Among patients with degenerative osteoarthritis there is support in the literature for resurfacing or not resurfacing the patella. 5,6,11,29 If the patella is not resurfaced, it is important to choose a femoral component that is compatible with a native patella. Design features that seem to be favorable include a deep congruent trochlear groove that extends distally to maintain contact beyond 90° flexion. Using such an implant, Kulkarni et al 32 reported excellent results with or without patellar resurfacing. The incidence of anterior knee pain was 7% (seven of 96 patients) compared with 10% in the group that did not have resurfacing (12 of 115 patients); however, only one patient in each group had pain severe enough to require medication. 32 This indicates that at least with some designs, patellar resurfacing may not be necessary. If the patella is not resurfaced, patients also should be informed that subsequent resurfacing may be necessary. If the patella is resurfaced routinely, it is incumbent on the surgeon to maintain a very low complication rate because several series without patellar resurfacing have achieved success in more than 90% of patients. 4–6 The final decision on whether to resurface the patella rests with the surgeon based on his level of training, experience, and intraoperative judgement of the status of the patellofemoral articulation. With optimal surgical technique and implant design, excellent results are obtainable in the majority of knee replacements with or without resurfacing of the patella.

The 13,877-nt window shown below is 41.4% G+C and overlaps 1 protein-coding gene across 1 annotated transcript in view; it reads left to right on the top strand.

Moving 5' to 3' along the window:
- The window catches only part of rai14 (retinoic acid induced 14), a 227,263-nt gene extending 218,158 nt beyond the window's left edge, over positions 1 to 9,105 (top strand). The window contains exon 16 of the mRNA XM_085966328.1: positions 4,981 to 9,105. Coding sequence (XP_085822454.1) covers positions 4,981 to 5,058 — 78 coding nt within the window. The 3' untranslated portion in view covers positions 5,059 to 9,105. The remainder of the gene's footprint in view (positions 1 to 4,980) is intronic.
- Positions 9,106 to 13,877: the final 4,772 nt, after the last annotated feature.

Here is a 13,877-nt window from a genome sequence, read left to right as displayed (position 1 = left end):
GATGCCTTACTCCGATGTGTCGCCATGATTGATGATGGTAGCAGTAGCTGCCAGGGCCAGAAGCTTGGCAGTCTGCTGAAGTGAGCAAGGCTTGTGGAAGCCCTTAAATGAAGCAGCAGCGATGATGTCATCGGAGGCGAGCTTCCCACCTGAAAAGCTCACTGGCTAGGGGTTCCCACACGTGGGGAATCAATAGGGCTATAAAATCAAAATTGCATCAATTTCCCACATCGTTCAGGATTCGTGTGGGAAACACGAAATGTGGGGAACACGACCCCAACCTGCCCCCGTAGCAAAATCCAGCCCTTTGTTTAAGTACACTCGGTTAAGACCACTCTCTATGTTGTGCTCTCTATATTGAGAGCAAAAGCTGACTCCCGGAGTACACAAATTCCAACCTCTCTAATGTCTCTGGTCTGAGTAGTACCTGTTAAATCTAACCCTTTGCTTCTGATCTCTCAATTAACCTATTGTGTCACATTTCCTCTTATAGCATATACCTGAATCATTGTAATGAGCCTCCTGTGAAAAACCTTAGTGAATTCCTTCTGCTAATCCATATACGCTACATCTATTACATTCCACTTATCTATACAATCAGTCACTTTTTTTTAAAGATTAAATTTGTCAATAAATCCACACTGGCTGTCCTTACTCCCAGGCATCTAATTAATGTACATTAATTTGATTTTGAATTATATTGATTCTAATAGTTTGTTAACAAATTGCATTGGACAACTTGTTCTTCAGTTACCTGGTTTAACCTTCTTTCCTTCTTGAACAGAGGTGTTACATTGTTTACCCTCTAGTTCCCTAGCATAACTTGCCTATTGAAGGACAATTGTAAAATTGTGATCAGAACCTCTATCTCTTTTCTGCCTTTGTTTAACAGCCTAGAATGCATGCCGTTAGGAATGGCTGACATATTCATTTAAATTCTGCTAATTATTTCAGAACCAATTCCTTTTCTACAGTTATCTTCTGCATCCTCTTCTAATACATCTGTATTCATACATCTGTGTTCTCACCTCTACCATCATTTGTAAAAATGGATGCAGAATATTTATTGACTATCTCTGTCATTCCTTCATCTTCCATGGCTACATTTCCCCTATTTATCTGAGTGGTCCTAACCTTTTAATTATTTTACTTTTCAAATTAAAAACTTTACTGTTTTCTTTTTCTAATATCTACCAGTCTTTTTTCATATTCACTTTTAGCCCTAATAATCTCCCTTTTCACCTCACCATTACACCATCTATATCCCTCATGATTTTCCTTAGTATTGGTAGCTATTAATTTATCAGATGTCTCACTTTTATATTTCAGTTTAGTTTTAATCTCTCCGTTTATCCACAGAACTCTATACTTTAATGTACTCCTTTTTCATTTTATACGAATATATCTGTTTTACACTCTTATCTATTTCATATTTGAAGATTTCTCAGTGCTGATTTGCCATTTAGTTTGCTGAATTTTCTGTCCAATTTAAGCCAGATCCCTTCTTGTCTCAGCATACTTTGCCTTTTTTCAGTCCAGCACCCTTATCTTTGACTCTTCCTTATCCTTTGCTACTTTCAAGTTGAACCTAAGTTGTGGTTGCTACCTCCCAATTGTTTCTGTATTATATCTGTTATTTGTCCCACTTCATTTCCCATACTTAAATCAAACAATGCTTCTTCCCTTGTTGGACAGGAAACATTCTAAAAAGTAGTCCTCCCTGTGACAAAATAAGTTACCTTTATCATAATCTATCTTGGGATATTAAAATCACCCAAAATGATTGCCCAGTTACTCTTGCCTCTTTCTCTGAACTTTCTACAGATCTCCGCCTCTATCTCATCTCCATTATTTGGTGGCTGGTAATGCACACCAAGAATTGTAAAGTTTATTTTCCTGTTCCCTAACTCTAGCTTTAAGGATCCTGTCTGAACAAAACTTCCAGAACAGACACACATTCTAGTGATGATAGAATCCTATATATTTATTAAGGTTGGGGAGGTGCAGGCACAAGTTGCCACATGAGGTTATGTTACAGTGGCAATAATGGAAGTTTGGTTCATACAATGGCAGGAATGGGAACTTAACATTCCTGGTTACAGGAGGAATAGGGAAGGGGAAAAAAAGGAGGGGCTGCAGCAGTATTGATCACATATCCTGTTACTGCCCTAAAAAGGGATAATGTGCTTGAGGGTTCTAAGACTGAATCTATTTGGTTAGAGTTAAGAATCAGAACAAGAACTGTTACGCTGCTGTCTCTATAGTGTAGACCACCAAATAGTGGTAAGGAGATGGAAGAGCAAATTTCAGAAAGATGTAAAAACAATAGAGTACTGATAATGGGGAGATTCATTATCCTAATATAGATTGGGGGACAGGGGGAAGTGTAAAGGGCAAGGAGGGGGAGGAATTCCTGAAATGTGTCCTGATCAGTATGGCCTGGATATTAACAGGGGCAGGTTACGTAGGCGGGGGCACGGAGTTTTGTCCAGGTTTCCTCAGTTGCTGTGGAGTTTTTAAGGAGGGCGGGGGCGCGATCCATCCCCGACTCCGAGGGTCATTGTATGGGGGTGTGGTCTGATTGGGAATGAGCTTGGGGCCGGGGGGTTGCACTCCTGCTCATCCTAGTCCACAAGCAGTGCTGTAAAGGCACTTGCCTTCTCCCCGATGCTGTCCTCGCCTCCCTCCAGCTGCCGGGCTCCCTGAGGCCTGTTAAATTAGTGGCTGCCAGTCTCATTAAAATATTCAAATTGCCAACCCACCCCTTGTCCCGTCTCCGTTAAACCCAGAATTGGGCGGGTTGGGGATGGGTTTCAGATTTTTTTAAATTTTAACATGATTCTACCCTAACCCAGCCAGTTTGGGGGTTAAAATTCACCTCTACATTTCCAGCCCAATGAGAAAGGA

In gaining an understanding of the causes of patellofemoral problems, a more clear understanding of the optimal technique and design of knee arthroplasty has emerged. It has become clear that the patella is a reflection of the overall success of the knee arthroplasty procedure. The occurrence of a patellar complication, such as maltracking or anterior knee pain usually indicates an underlying problem in surgical technique, component design, or both (Table 1). This explains why isolated patellar resurfacing is associated with a high rate of complications and persistent symptoms, 9 why resurfacing a previously unresurfaced symptomatic patella is associated with persistent or recurrent symptoms, 6,32 and why even doing patellectomy after patellar fragmentation can fail to relieve symptoms (Fig 5). Conversely, normal patellar tracking and absence of any peripatellar symptoms is a strong indication of a successful arthroplasty procedure. The patella is like the canary in the mineshaft. In the early days of coal mining in Appalachia, canaries were placed in coal mines to detect low oxygen content and the presence of methane gas. 52 A somnolent canary indicated an underlying problem in the mine just as a patellar problem often is a reflection of a suboptimal total knee replacement. In the process of understanding and minimizing patellofemoral symptoms and complications after knee arthroplasty, a better understanding of the optimal total knee technique and design has been attained.
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O. Sahap Atik, MD, Guest Editor